Still some issues here. Further examples: "Mink, introduced in Germany as a fur animal in the 1920s-30s, was introduced in Denmark some time thereafter" is cited to a source that specifies mid-1920s for Denmark; "winter is cool and the summer is mild" is cited to a source that says that the summer is cool and the winter is mild; "1500 farmers who raise about 15.6 million minks" is cited to a source that says that all Danish fur farmers raise 15.6 million minks. Nikkimaria (talk) 04:41, 30 June 2013 (UTC)
Well spotted, any better now?♦ Dr. ☠ Blofeld 07:52, 30 June 2013 (UTC)
Some, but the last of those is still off: it's not the cooperative that raises 15.6 million minks, it's all Danish farmers. Nikkimaria (talk) 03:27, 3 July 2013 (UTC)
Done, if there is anything stopping this please say so.♦ Dr. ☠ Blofeld 09:38, 3 July 2013 (UTC)
This article and its corresponding hook are good to go for inclusion in DYK, as Nikkimaria's concerns listed above have been adequately addressed by Dr. Blofeld. The article is long enough, new enough, and meets all the DYK criteria. Let's move this to a prep queue! -- Caponer (talk) 04:15, 6 July 2013 (UTC)
Actually, when Dr. Blofeld asked what was left to do on her talk page, Nikkimaria suggested a thorough examination of sources against article contents, given the problems she'd found to that point doing spot-checks. I have a call out to User:Crisco 1492 and User:Orlady asking their advice in this situation, and think we should wait for their feedback before going forward with an approval, since the concerns still linger. BlueMoonset (talk) 04:24, 6 July 2013 (UTC)
[EC] I took a look at this article and most of the sources. I expected that after all the work reported here, the article would be in pretty good shape. Unfortunately, I find myself sharing some of Nikkimaria's concerns. I find that the article is an assemblage of factual statements extracted (and rewworded0 from a variety of sources. The assemblage is not a coherent whole (rather, the various facts are often unconnected) -- and I find that some of the information is misrepresented. When I see this kind of work from a newbie, I'm often inclined to dig in and help fix it, but this is the work of a group of highly experienced article creators... --Orlady (talk) 04:27, 6 July 2013 (UTC)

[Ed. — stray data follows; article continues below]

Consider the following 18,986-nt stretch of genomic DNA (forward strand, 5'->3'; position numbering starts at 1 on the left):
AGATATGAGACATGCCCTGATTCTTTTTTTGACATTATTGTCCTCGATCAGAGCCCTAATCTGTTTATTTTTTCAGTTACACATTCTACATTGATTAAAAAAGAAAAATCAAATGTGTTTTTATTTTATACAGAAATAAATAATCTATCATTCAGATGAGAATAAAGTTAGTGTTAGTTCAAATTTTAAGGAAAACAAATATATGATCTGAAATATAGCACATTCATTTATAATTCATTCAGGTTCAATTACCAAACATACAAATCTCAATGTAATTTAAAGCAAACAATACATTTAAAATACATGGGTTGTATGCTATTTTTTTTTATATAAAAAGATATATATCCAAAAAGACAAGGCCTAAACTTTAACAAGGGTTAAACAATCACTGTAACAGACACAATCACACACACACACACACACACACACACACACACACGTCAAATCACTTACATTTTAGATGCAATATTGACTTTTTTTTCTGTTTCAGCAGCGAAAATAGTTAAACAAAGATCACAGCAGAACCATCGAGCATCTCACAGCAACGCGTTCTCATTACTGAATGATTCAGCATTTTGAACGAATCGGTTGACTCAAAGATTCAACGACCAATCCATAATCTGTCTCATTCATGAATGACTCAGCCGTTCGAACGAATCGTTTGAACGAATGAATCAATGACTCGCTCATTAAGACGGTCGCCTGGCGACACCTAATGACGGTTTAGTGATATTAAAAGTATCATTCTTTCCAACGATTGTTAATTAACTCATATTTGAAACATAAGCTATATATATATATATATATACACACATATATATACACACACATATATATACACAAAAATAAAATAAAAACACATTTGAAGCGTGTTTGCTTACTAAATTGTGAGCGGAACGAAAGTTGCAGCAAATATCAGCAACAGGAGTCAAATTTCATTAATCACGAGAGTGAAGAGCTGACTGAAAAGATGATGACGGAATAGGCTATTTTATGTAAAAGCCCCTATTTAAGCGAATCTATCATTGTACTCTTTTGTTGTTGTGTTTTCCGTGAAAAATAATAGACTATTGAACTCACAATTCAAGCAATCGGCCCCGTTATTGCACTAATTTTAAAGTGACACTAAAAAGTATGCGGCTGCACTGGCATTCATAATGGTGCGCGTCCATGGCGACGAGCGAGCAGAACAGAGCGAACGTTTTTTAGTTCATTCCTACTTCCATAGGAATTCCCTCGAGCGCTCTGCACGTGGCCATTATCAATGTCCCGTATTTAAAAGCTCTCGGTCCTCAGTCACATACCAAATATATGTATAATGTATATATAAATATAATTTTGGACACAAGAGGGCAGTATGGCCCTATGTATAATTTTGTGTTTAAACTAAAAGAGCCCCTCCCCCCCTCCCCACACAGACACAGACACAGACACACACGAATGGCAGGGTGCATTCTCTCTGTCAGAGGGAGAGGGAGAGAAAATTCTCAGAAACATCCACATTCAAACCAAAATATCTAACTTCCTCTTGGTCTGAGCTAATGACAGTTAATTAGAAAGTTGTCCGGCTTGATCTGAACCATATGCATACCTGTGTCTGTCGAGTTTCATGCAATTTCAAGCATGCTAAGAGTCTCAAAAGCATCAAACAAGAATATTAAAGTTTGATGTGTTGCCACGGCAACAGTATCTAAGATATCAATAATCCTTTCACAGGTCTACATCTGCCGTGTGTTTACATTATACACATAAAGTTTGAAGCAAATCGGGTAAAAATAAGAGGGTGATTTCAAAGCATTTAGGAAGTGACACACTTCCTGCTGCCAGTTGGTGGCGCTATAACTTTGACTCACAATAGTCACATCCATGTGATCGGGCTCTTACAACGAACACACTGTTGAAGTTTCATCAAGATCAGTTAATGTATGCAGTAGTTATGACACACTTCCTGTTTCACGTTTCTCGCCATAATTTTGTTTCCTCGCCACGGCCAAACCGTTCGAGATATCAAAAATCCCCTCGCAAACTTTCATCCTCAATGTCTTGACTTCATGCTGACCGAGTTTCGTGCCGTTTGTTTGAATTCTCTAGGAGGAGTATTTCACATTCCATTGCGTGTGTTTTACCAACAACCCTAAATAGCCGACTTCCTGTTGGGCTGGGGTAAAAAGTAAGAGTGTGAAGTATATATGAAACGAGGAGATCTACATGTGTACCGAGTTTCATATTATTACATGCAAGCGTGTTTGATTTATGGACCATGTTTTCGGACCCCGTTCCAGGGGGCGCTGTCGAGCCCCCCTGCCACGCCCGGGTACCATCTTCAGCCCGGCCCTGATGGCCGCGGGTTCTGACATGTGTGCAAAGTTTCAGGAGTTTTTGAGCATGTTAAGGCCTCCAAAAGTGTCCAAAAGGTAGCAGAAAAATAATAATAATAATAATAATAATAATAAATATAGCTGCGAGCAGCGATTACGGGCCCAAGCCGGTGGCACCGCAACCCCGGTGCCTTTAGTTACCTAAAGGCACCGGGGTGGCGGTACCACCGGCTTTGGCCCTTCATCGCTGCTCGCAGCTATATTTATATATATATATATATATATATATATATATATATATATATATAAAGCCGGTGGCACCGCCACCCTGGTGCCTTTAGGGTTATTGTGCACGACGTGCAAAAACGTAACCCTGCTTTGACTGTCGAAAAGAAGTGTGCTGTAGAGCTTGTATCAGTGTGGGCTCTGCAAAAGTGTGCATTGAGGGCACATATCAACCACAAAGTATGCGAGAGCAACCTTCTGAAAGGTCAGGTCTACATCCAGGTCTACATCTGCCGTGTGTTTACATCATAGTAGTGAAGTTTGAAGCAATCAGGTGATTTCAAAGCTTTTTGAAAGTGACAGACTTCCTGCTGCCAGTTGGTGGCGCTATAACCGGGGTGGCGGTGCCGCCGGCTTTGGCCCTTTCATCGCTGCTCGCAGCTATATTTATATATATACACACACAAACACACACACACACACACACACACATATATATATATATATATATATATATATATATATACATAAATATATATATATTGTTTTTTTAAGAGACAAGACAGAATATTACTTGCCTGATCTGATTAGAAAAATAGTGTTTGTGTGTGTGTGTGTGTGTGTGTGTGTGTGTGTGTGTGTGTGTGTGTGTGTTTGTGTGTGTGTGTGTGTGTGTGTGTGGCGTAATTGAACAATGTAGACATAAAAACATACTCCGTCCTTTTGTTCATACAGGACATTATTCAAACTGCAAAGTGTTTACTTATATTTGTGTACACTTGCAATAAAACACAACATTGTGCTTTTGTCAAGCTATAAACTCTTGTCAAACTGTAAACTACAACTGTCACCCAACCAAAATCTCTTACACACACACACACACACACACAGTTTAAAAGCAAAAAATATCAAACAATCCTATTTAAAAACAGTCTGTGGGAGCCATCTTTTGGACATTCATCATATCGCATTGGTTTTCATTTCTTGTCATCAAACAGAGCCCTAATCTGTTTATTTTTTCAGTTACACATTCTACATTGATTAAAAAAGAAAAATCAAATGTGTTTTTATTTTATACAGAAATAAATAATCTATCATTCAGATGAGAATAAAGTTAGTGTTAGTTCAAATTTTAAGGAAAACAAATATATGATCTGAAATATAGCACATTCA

┌────────────────────────────────────────────────────────────────────────────────────────────────────┘ Thanks. That's a distinct improvement. However, I'm still very bothered by the following passage from "History":
Mink was introduced as a farm animal in Denmark in the mid-1920s. Escapees are found in Copenhagen's canals and harbours. In the mid 20th century, he Ministry of Agriculture research laboratory at a farm in Zealand. Research studies noted that cool and moist climate, as well as proximity to the sea were the ideal locale for the growth of minks. By 1944, the first batch of mink had been bred from a Danish research station. By 1947, model housing complexes were made ready by the trade association.